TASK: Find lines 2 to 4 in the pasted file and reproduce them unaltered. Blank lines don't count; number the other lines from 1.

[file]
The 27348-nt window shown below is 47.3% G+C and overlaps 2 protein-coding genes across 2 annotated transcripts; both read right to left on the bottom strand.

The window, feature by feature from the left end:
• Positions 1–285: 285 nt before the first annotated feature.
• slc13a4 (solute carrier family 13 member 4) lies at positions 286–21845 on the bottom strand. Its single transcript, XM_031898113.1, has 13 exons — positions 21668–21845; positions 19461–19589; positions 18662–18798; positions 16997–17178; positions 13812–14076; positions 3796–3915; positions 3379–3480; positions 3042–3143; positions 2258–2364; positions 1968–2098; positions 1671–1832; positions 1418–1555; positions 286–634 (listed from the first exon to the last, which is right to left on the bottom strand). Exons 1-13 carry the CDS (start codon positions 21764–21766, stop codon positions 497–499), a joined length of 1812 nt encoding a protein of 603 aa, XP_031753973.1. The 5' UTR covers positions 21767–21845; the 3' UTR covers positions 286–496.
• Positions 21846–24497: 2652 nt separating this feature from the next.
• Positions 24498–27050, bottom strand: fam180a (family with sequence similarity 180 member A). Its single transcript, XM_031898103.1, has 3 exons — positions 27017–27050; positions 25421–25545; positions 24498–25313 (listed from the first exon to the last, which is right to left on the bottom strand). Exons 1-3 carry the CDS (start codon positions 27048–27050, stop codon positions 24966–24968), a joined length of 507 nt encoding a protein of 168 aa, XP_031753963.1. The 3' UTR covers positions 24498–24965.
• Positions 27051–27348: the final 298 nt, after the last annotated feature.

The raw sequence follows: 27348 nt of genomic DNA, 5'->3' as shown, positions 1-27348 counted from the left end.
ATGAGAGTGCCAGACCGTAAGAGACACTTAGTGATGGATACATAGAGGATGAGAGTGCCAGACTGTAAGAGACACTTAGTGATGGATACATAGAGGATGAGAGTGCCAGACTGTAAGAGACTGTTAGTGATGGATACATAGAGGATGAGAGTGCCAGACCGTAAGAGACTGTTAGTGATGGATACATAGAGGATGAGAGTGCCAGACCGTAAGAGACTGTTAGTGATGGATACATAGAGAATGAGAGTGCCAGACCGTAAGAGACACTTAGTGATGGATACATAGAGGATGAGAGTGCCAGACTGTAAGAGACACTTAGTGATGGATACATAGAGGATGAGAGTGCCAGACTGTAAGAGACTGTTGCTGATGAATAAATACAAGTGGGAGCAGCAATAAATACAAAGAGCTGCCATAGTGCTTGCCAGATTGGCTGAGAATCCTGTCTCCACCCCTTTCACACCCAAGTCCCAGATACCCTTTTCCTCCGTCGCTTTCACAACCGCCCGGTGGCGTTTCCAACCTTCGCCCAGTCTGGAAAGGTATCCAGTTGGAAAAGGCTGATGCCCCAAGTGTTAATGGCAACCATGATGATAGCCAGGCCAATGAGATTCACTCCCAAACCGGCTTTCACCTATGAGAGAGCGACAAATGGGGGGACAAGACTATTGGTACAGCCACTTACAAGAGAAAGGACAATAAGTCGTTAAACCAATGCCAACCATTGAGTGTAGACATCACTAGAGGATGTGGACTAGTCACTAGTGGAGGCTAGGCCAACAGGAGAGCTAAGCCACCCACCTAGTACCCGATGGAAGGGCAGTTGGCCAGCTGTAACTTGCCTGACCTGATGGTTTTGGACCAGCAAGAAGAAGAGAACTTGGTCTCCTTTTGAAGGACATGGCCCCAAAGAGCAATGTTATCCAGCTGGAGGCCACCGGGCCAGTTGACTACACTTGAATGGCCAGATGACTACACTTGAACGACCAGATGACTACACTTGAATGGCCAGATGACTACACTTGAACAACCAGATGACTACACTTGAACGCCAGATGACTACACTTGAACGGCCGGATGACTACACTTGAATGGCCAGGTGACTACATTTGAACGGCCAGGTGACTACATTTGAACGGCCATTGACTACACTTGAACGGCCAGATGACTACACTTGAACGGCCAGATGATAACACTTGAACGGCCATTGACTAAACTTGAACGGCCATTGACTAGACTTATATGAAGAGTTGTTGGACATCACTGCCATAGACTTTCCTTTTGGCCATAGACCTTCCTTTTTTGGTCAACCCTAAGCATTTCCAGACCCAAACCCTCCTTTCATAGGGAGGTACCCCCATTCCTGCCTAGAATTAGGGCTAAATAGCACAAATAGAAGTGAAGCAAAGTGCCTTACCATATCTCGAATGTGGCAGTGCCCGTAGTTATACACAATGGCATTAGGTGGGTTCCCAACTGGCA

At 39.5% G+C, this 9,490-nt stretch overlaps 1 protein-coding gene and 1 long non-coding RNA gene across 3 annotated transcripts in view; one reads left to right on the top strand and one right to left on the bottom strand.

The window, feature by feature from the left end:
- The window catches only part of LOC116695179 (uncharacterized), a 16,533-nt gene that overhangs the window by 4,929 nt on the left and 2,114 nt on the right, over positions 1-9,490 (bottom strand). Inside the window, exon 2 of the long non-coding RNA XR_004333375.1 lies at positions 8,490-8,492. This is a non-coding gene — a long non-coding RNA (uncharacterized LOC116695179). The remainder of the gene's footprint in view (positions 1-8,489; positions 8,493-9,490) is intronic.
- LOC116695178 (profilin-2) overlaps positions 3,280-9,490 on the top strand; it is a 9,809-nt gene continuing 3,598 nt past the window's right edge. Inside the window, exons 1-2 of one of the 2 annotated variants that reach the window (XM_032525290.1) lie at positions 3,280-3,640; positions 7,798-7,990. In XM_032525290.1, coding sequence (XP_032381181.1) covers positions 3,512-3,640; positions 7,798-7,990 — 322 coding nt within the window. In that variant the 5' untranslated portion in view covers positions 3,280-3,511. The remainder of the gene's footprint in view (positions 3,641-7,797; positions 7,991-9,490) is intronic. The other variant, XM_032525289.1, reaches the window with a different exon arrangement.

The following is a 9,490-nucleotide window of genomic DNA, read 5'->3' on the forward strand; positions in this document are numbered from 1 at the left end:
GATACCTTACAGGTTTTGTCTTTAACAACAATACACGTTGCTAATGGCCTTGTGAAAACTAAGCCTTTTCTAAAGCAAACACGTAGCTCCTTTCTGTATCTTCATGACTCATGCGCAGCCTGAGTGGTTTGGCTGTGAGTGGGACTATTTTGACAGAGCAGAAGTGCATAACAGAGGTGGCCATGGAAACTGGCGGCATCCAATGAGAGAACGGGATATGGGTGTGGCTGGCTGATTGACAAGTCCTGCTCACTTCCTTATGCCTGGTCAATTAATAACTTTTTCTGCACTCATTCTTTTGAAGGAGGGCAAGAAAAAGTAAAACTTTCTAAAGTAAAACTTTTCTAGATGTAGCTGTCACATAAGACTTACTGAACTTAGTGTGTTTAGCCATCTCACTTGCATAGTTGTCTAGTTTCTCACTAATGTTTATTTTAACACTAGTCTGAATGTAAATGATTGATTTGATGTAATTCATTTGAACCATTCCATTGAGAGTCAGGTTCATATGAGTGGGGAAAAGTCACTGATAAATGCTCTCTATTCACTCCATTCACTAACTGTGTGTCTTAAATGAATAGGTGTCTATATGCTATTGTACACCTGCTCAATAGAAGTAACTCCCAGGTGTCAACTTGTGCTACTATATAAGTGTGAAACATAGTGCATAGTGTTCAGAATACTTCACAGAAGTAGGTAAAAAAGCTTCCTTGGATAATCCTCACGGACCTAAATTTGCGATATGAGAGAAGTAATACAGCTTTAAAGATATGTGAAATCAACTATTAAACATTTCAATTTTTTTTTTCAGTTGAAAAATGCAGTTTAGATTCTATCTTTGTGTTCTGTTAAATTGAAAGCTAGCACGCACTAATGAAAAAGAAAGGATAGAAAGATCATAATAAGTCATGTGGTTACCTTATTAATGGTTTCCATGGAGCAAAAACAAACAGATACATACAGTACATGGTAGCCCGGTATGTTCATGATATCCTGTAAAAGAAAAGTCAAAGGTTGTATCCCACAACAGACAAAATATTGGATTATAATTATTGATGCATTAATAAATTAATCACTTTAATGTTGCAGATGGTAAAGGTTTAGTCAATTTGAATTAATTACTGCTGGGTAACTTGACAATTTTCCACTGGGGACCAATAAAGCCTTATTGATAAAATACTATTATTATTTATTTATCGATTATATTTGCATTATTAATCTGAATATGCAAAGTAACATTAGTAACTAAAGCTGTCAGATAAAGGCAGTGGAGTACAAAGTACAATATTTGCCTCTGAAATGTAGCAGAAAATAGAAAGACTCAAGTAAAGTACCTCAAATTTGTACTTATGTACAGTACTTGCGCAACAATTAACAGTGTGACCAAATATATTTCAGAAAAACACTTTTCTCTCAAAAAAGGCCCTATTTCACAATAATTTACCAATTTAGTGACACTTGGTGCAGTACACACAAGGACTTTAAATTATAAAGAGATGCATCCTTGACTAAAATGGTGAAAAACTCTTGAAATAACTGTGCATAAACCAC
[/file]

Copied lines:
The window, feature by feature from the left end:
• Positions 1–285: 285 nt before the first annotated feature.
• slc13a4 (solute carrier family 13 member 4) lies at positions 286–21845 on the bottom strand. Its single transcript, XM_031898113.1, has 13 exons — positions 21668–21845; positions 19461–19589; positions 18662–18798; positions 16997–17178; positions 13812–14076; positions 3796–3915; positions 3379–3480; positions 3042–3143; positions 2258–2364; positions 1968–2098; positions 1671–1832; positions 1418–1555; positions 286–634 (listed from the first exon to the last, which is right to left on the bottom strand). Exons 1-13 carry the CDS (start codon positions 21764–21766, stop codon positions 497–499), a joined length of 1812 nt encoding a protein of 603 aa, XP_031753973.1. The 5' UTR covers positions 21767–21845; the 3' UTR covers positions 286–496.